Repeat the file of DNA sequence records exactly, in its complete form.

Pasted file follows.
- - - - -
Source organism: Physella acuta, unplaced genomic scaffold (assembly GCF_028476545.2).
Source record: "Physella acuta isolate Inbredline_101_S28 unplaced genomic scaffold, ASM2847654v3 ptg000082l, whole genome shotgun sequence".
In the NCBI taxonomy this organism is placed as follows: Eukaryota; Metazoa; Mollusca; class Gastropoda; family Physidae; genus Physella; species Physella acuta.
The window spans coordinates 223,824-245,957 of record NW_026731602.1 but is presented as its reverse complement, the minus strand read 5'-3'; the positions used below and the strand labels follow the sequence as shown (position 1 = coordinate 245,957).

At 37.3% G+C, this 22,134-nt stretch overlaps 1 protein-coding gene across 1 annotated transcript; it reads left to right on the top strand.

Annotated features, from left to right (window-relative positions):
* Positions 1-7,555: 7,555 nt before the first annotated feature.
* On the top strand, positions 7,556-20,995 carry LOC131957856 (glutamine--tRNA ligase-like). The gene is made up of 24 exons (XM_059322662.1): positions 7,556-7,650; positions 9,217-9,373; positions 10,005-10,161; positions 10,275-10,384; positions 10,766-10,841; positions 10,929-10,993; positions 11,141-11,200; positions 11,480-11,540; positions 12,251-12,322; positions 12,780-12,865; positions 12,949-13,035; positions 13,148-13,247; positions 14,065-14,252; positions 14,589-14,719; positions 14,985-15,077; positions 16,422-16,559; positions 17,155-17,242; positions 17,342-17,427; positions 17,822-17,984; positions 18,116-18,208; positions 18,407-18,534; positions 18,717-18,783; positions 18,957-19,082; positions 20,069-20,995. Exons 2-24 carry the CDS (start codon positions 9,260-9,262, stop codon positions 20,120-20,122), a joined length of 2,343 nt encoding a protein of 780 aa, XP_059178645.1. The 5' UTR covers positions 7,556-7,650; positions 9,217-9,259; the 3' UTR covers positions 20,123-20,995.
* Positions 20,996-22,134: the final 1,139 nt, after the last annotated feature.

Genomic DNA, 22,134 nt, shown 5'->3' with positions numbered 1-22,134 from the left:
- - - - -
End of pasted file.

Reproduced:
Source organism: Physella acuta, unplaced genomic scaffold (assembly GCF_028476545.2).
Source record: "Physella acuta isolate Inbredline_101_S28 unplaced genomic scaffold, ASM2847654v3 ptg000082l, whole genome shotgun sequence".
In the NCBI taxonomy this organism is placed as follows: Eukaryota; Metazoa; Mollusca; class Gastropoda; family Physidae; genus Physella; species Physella acuta.
The window spans coordinates 223,824-245,957 of record NW_026731602.1 but is presented as its reverse complement, the minus strand read 5'-3'; the positions used below and the strand labels follow the sequence as shown (position 1 = coordinate 245,957).

At 37.3% G+C, this 22,134-nt stretch overlaps 1 protein-coding gene across 1 annotated transcript; it reads left to right on the top strand.

Annotated features, from left to right (window-relative positions):
* Positions 1-7,555: 7,555 nt before the first annotated feature.
* On the top strand, positions 7,556-20,995 carry LOC131957856 (glutamine--tRNA ligase-like). The gene is made up of 24 exons (XM_059322662.1): positions 7,556-7,650; positions 9,217-9,373; positions 10,005-10,161; positions 10,275-10,384; positions 10,766-10,841; positions 10,929-10,993; positions 11,141-11,200; positions 11,480-11,540; positions 12,251-12,322; positions 12,780-12,865; positions 12,949-13,035; positions 13,148-13,247; positions 14,065-14,252; positions 14,589-14,719; positions 14,985-15,077; positions 16,422-16,559; positions 17,155-17,242; positions 17,342-17,427; positions 17,822-17,984; positions 18,116-18,208; positions 18,407-18,534; positions 18,717-18,783; positions 18,957-19,082; positions 20,069-20,995. Exons 2-24 carry the CDS (start codon positions 9,260-9,262, stop codon positions 20,120-20,122), a joined length of 2,343 nt encoding a protein of 780 aa, XP_059178645.1. The 5' UTR covers positions 7,556-7,650; positions 9,217-9,259; the 3' UTR covers positions 20,123-20,995.
* Positions 20,996-22,134: the final 1,139 nt, after the last annotated feature.

Genomic DNA, 22,134 nt, shown 5'->3' with positions numbered 1-22,134 from the left: